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MCMURRAY, Presiding Judge.
Drug violation. Floyd Superior Court. Before Judge Matthews.
Defendant Hall appeals his conviction of a violation of the Georgia Controlled Substances Act, selling cocaine. Held:
The sole enumeration of error complains that the State's evidence failed to rebut the entrapment defense presented by defendant and that the trial court erred in denying defendant's motion for directed verdict of acquittal. The State's sole witness, an undercover officer, testified as to traveling to defendant's home with a second officer and a confidential informant. The officers waited in the vehicle while the confidential informant entered the house and remained for approximately 15 minutes. The confidential informant then returned to the vehicle and escorted the officers into the house at which time the buy was made. Defendant testified that the confidential informant was well known to him and related that, while the officers waited in the vehicle outside, he had provided defendant with cocaine and persuaded him to sell it to the officers.
The entrapment defense consists of three elements: (1) the idea for the commission of the crime must originate with the state agent; (2) the crime must be induced by the agent's undue persuasion, incitement, or deceit; and (3) the defendant must not be predisposed to commit the crime. Hill v. State, 261 Ga. 377 (405 SE2d 258); Wilkey v. State, 203 Ga. App. 1 (416 SE2d 350). "After a defendant presents a prima facie case of entrapment, the burden is on the state to disprove entrapment beyond a reasonable doubt. That determination generally rests with the jury; however, where there is no conflict in the evidence, and all the evidence prior to the entrapment that is introduced, with all reasonable deductions and inferences, demands a verdict of acquittal, the trial judge must direct a verdict of acquittal. State v. Royal, 247 Ga. 309, 310 (275 SE2d 646) (1981) (reversing Royal v. State, 155 Ga. App. 691 (272 SE2d 556) (1980)). The government's burden is far greater than merely impeaching the accused, it 'must go further and contradict this witness' testimony as to the affirmative defense. (Cits.)' Coleman v. State, 141 Ga. App. 193, 194 (233 SE2d 42) (1977)." Hill v. State, 261 Ga. 377, supra.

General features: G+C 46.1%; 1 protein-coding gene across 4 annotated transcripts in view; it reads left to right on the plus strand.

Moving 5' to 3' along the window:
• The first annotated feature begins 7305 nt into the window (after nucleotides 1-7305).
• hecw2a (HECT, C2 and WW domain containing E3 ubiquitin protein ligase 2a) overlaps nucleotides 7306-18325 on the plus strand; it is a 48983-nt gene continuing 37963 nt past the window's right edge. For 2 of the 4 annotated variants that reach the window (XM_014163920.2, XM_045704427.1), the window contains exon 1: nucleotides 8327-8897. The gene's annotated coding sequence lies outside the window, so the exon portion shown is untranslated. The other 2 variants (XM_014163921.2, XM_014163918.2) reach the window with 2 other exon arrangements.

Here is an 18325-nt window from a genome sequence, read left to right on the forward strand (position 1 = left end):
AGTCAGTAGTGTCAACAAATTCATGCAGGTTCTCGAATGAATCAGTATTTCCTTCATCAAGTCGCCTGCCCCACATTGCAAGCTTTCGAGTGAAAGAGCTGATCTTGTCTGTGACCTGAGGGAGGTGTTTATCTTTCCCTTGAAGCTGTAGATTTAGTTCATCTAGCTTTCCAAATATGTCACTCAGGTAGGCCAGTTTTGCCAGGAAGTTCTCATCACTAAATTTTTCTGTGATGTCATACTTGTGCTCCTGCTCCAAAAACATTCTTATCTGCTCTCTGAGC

" 'A distinction must be made between evidence which raises a defense of entrapment and which would require that the jury be charged as to the law of entrapment and the burden of proof thereon, and evidence which, under the standards set out in [OCGA 17-9-1], would demand a finding of entrapment and, therefore, a directed verdict of acquittal. Lack of conflict in the evidence is only one of the criteria in [OCGA 17-9-1]. Thus, a defendant's testimony as to entrapment, even if unrebutted by any other witness to the alleged misconduct, will not entitle him to a directed verdict of acquittal unless that unrebutted testimony, together with all reasonable deductions and inferences therefrom, demands a finding that entrapment occurred.' State v. Royal, 247 Ga. 309, 310 (275 SE2d 646) (1981)." (Emphasis omitted.) Caithaml v. State, 163 Ga. App. 429 (1) (294 SE2d 674). The jury in the case sub judice was instructed on the issue of entrapment.
We hold that the entrapment issue was properly submitted to the jury since defendant's testimony contains evidence authorizing a conclusion that he was predisposed to commit the crime. In Gray v. State, 191 Ga. App. 135, 136 (381 SE2d 312), we found that the defendant's testimony that although he had not sold drugs before he had done it for the money on that occasion showed that he was predisposed to sell drugs for money. In the case sub judice, defendant testified that one of the reasons he cooperated with the confidential informant was that he was to keep some of the cocaine for his own use. Thus, the defendant in the case sub judice disclosed his predisposition to sell drugs for drugs.
Stephen F. Lanier, District Attorney, Lisa W. Pettit, Assistant District Attorney, for appellee.
Saturday May 23 13:47 EDT

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